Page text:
New Patch Aims to Turn Energy-Storing Fats Into Energy-Burning Fats
Source: Nanyang Technological University
Summary: Researchers have developed an innovative approach – A micro-needle patch delivers drugs that are known to turn energy-storing white fat into energy-burning brown fat.
Obesity which results from an excessive accumulation of fat is a major health risk factor for various diseases such as heart disease, stroke and type-2 diabetes. The World Health Organisation (WHO) estimates that 1.9 billion adults in the world are overweight in 2016 with 650 million of them being obese. Brown fats are found in babies, and they help to keep the baby warm by burning energy. As humans grow older, the amount of brown fats lessens and is replaced with visceral white fats. To overcome the problem of obesity, researchers from the Nanyang Technological University have developed an innovative approach – A micro-needle patch transdermally delivers drugs that are known to turn energy-storing white fat into energy-burning brown fat. This approach reduced weight gain in mice on a high-fat diet and their fat mass by more than 30% over 4 weeks. The study findings were published in the journal Small Methods.
This new type of skin patch contains 100s of micro-needles, each thinner than a human hair, which are loaded with the drug, Beta-3 adrenergic receptor agonist or another drug, thyroid hormone T3 triiodothyronine. When the patch is pressed into the skin for about 2 minutes, these micro-needles become embedded in the skin and detach from the patch, which can then be removed. As the needles degrade, the drug molecules then slowly diffuse to the energy-storing white fat underneath the skin layer, turning it into energy-burning brown fats. The white fats started browning in 5 days, which helped to increase the energy expenditure of the mice, leading to a reduction in body fat gain. The treated mice also had significantly lower blood cholesterol and fatty acids levels compared to the untreated mice. The team estimates that their prototype patch had a material cost of about S$5 (US$3.50) to make. The research team has received keen interest from biotechnology companies and is looking to partner clinician scientists to further their research.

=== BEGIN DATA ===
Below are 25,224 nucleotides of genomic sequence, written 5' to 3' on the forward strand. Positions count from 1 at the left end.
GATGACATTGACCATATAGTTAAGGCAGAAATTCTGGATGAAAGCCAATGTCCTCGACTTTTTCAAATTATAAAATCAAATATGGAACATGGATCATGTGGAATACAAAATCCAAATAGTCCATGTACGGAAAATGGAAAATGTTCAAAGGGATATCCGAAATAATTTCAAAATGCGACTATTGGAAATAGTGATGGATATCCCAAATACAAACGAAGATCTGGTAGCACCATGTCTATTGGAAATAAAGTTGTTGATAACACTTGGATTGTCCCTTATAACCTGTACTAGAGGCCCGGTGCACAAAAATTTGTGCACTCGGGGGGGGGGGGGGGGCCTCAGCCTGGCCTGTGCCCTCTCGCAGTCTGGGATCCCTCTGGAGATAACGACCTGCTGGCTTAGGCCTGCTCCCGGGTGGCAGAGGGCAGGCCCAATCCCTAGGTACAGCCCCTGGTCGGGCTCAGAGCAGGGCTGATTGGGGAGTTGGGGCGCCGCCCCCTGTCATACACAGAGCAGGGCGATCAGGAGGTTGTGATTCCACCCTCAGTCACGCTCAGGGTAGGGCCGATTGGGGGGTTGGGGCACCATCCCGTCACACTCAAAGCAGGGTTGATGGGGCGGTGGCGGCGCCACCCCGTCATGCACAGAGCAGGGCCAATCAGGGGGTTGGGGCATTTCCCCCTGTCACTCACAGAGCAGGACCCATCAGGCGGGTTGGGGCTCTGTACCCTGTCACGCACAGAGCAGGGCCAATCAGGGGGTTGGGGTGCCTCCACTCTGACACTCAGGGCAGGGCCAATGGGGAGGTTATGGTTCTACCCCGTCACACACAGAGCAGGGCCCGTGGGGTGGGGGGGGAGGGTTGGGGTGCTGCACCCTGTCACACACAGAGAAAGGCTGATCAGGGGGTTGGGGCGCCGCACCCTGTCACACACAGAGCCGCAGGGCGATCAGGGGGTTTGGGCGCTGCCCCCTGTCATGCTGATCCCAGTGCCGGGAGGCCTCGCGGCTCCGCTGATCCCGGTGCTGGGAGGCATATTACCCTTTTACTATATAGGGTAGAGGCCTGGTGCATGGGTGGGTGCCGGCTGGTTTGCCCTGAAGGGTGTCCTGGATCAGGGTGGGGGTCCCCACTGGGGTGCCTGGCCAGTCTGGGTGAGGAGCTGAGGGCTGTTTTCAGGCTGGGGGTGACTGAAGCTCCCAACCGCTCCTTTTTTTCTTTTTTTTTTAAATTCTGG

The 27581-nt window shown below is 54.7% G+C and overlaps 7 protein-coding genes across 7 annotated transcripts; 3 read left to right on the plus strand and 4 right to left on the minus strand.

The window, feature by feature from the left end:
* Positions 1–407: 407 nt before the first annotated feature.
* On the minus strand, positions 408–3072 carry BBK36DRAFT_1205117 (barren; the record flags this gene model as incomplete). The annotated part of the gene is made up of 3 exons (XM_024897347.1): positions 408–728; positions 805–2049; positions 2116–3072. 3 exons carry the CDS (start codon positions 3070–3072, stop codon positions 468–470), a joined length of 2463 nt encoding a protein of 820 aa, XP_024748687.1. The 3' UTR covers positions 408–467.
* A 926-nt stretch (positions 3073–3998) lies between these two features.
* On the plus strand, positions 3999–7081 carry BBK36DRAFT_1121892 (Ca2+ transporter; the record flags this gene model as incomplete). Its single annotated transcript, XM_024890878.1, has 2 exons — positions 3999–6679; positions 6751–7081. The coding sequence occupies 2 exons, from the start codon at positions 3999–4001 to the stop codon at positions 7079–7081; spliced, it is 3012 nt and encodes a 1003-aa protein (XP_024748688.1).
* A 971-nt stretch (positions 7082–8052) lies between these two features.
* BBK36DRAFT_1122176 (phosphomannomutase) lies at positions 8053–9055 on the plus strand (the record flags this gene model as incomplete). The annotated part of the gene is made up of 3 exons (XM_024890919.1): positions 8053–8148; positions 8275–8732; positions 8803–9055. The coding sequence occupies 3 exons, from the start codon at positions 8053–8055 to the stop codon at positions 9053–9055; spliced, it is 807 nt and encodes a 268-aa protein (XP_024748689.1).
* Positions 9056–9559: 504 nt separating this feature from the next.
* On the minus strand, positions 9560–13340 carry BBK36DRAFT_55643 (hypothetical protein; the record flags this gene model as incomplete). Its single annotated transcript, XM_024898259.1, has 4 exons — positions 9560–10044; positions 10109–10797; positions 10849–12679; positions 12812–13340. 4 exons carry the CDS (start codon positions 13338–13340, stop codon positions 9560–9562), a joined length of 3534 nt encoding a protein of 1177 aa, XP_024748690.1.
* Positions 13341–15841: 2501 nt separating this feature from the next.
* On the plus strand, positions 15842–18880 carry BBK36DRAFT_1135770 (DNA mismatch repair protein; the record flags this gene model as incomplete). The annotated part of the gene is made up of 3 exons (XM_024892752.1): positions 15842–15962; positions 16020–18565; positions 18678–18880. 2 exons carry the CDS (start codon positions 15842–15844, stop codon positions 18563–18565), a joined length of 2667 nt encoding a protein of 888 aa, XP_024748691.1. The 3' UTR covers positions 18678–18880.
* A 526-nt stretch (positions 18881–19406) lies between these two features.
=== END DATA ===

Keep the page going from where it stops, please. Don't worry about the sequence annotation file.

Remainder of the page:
Assoc. Prof. Melvin Leow said, “These data should encourage Phase I Clinical studies in humans to translate these basic science findings to the bedside, with the hope that these microneedle patches may be developed into an established cost-effective modality for the prevention or treatment of obesity in the near future.”
More Information: Aung Than et al, “Transdermal Delivery of Anti-Obesity Compounds to Subcutaneous Adipose Tissue with Polymeric Microneedle Patches, Small Methods (2017). DOI: 10.1002/smtd.201700269